The following is a list of the City's efforts to go green.
- The single biggest green effort for the City to date is the purchase of a hydroelectric plant along the Rock River that provides 55% of the electricity needed for City-owned facilities. When the City purchased the plant, it was running two turbines and two generators. The City now has rehabilitated two additional turbines and purchased two new generators, making it a 1.2-megawatt plant. The City is now able to provide two-thirds of the necessary power to City-owned facilities from a completely green and renewable resource.
- A green house gas inventory is being developed for the City of Rock Island to better understand the community’s carbon footprint. The City has adopted an Environmental Impact Policy to create long-term environmental impacts and improve the overall quality of life.
- The City recently conducted a Green House Gas Emissions Report. On average, each Rock Island resident produces 16 tons of carbon dioxide equivalents (CO2e) through home heating and cooling, electricity, transportation, and food waste disposal. The City’s strategies to reduce green house gas emissions in the community over the upcoming years include:
- Alternative transportation options
- Energy efficiency
- Energy sources
- The City has upgraded lighting systems to be more energy efficient. Traffic lights have been converted to LED lighting. A few street lights have been converted to more energy efficient lights. Solar energy is starting to be used for signs and small lights. Motion sensor lighting has been installed at some City facilities.
- The City replaced all the windows at City Hall to be more energy efficient. The air conditioning units in the City continue to be replaced with higher efficiency models. Low-flow plumbing fixtures are used on new plumbing projects in City facilities.
- The City’s Parks and Recreation Department does many things to promote being green. The lights in the parks have been upgraded to low mercury fixtures. The golf courses now use organic fertilizers, have newly installed asphalt grinding cart paths to reduce erosion, and follow the guidelines set by the Audubon Club. The department composts and mulches leaves on-site and also recycles residents’ Christmas trees.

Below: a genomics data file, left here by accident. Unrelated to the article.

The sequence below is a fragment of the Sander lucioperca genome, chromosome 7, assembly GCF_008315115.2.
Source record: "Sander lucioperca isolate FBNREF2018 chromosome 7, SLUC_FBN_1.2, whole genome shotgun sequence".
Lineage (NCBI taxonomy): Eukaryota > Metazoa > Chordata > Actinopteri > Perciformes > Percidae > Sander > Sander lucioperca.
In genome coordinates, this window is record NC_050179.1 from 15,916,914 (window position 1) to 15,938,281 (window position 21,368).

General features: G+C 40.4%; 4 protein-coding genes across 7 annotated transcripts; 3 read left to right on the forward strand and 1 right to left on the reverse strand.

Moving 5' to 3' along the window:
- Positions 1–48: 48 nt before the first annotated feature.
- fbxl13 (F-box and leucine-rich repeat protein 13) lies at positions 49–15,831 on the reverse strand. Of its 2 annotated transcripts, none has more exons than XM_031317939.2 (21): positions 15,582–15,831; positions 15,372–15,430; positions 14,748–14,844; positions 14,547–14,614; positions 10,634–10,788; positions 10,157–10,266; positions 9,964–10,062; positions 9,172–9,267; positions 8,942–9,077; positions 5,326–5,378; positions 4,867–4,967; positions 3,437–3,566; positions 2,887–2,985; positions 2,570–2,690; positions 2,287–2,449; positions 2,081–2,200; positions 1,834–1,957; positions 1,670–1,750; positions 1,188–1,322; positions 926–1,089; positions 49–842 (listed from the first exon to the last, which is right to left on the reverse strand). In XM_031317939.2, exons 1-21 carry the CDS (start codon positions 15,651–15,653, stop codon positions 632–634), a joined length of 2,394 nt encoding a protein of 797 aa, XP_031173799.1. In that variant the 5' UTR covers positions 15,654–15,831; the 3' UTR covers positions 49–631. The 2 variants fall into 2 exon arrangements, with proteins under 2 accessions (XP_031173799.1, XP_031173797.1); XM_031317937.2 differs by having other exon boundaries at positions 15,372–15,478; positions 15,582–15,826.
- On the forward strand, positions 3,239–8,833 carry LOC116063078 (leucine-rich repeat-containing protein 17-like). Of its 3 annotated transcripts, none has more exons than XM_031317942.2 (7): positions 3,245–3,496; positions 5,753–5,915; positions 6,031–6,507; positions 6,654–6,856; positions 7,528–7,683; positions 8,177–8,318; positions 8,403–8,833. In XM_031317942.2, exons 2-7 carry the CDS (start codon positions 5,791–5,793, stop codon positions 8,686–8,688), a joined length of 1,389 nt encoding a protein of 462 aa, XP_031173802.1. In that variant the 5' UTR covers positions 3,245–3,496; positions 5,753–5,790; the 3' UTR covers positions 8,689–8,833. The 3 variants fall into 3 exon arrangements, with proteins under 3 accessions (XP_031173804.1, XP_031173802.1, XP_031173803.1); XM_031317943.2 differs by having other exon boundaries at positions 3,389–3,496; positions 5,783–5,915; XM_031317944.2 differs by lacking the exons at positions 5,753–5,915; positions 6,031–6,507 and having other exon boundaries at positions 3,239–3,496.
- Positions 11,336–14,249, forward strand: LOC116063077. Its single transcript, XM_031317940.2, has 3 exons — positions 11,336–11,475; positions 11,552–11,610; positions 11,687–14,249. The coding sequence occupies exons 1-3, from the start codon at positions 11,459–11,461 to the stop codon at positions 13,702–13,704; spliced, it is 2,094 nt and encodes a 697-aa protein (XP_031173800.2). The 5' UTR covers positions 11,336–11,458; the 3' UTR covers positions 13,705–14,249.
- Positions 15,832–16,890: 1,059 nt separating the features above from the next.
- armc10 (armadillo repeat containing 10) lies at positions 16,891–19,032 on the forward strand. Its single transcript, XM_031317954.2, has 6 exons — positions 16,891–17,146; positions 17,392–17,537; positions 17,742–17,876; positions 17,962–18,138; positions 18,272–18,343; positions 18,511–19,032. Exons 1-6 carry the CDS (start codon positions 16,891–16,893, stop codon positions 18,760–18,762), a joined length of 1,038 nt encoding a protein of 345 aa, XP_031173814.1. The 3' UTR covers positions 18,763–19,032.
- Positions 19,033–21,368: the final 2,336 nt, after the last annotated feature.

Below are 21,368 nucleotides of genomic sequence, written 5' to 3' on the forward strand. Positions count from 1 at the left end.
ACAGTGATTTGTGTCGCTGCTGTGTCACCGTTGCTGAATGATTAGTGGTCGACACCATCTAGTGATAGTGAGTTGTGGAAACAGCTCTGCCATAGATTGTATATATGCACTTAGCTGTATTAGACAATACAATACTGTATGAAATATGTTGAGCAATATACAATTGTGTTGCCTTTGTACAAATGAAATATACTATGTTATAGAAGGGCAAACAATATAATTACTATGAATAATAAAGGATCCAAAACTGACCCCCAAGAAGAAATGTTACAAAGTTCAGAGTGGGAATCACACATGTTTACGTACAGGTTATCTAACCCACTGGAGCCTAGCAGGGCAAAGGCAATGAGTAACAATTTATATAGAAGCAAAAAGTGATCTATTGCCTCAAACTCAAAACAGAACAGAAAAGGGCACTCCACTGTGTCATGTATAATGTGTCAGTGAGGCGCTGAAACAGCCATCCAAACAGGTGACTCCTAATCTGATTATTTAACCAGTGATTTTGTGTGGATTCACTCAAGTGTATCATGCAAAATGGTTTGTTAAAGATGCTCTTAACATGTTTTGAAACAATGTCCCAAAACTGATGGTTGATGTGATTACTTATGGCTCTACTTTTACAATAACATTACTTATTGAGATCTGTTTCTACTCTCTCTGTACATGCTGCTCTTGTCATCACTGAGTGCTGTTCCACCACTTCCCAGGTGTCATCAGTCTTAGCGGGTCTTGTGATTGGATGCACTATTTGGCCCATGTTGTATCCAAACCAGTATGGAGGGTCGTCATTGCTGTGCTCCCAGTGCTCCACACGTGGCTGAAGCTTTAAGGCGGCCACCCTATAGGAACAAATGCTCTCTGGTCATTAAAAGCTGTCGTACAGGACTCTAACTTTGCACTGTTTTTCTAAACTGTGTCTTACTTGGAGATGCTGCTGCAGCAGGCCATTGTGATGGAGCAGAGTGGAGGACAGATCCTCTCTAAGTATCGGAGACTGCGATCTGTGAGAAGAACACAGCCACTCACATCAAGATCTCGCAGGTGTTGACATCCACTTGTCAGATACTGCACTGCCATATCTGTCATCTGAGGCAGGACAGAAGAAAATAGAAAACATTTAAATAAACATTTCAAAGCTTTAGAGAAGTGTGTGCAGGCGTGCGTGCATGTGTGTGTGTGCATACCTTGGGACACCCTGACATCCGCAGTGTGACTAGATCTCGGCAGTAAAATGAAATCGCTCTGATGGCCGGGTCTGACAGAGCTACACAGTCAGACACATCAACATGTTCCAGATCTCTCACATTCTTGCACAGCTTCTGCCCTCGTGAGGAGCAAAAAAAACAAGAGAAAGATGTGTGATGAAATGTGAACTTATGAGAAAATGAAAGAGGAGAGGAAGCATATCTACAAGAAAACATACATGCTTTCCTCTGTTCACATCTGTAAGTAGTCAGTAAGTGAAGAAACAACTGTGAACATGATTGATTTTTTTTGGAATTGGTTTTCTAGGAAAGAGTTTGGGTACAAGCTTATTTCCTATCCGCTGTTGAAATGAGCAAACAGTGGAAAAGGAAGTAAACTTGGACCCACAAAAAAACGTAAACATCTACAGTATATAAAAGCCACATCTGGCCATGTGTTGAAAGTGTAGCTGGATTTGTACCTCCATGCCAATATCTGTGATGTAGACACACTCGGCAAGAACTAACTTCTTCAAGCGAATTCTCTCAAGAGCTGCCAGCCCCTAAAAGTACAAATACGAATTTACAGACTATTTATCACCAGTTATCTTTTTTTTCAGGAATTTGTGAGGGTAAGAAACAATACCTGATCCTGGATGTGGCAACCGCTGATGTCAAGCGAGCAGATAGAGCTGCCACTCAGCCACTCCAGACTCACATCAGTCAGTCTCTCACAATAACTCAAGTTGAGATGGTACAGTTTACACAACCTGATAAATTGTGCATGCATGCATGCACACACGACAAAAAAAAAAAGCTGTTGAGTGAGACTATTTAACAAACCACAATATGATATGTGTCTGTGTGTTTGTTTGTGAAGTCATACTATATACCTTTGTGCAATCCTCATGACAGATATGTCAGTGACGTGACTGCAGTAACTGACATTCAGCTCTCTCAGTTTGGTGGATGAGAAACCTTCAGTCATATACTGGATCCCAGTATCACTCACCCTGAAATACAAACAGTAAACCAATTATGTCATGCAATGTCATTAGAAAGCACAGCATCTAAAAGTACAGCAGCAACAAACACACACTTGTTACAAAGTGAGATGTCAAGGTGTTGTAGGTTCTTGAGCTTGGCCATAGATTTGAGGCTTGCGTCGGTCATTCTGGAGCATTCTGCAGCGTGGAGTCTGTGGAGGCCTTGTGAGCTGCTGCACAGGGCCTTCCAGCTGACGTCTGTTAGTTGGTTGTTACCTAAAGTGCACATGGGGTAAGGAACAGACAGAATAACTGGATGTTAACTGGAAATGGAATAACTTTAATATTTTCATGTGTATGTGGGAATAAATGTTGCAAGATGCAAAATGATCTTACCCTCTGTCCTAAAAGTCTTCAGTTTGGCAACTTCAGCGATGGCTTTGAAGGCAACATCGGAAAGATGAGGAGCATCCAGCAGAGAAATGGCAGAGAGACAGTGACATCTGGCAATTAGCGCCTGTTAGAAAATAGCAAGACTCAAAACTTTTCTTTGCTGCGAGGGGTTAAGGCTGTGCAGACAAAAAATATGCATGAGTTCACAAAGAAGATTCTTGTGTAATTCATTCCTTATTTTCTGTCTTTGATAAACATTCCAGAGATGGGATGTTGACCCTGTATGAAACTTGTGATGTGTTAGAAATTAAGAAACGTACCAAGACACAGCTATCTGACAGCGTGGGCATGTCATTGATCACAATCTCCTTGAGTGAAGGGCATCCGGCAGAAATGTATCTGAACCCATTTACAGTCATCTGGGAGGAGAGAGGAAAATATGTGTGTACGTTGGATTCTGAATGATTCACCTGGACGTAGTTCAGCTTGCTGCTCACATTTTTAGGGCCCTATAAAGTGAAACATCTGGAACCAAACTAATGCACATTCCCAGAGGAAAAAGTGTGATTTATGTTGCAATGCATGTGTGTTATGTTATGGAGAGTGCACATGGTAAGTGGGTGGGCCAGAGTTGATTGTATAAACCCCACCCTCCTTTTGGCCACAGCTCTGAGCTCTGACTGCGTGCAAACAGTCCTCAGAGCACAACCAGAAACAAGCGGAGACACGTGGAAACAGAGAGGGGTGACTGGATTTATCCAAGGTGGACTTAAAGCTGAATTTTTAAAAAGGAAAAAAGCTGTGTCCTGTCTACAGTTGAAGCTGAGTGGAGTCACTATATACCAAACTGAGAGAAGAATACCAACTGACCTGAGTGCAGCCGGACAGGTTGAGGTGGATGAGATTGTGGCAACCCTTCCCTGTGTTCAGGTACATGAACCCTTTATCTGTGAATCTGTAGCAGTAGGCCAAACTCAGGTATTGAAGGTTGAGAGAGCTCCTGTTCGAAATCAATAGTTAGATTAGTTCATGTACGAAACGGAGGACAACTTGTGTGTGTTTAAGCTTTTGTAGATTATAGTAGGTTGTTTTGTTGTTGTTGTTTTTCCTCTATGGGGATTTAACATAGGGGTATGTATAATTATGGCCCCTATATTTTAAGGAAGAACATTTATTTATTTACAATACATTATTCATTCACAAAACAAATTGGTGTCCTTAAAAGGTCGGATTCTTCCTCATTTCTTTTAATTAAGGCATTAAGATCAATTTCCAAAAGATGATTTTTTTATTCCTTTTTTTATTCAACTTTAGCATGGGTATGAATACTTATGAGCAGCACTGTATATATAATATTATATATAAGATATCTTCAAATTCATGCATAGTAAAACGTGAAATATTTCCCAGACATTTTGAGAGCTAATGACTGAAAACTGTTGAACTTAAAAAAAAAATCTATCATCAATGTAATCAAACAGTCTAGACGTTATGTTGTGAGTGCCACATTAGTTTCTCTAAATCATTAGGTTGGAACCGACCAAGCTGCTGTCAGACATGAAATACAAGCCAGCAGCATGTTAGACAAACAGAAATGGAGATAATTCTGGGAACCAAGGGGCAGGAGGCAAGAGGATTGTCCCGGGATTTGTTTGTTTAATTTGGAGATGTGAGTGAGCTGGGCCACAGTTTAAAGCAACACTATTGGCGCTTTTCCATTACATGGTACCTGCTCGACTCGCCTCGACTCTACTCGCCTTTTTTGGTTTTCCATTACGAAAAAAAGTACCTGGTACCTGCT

- The Sylvan Slough Natural Area is a demonstration project for Retain the Rain, and many of the industrial buildings on-site were recycled to create the park. The Recycled Float Race, an event held on the Fourth of July, encourages citizens to create race floats made out of recyclable materials around Lake Potter. The new Schwiebert Riverfront Park recycled the majority of the Armory after it was demolished on-site.
- Within City Facilities, employees participate in a recycling program and departments are reducing paper by using electronic files. In addition, employee education includes turning off lights and computers to conserve energy.
- The City Manager has set a goal to reduce fuel consumption in City vehicles by 10%, and employees are working hard to meet that goal. In addition, the City fleet uses biodiesel fuel (weather permitting). The City purchased 24 hybrid vehicles in an effort to reduce gas consumption.
- On the City streets, a micro-surfacing program is in place, which increases the life of the street and reduces the energy needed to replace streets. Also, milling material for street projects is recycled. An anti-ice material is used to reduce salt and use of vehicles.
- At the Waste Water Treatment Plant, methane gas is captured and stored for energy. Plans are underway to install a methane generator at the plant to provide both heat and power for the plant.
- The City has a leaf burn ban ordinance in effect, helping to improve the air quality of the community.
- The City has a stormwater control ordinance in an effort to protect water quality.
- A no-mow grass policy is in place that requires low-growing, low-maintenance grass seeds to be installed on newly purchased City-owned properties, mainly kept for redevelopment purposes.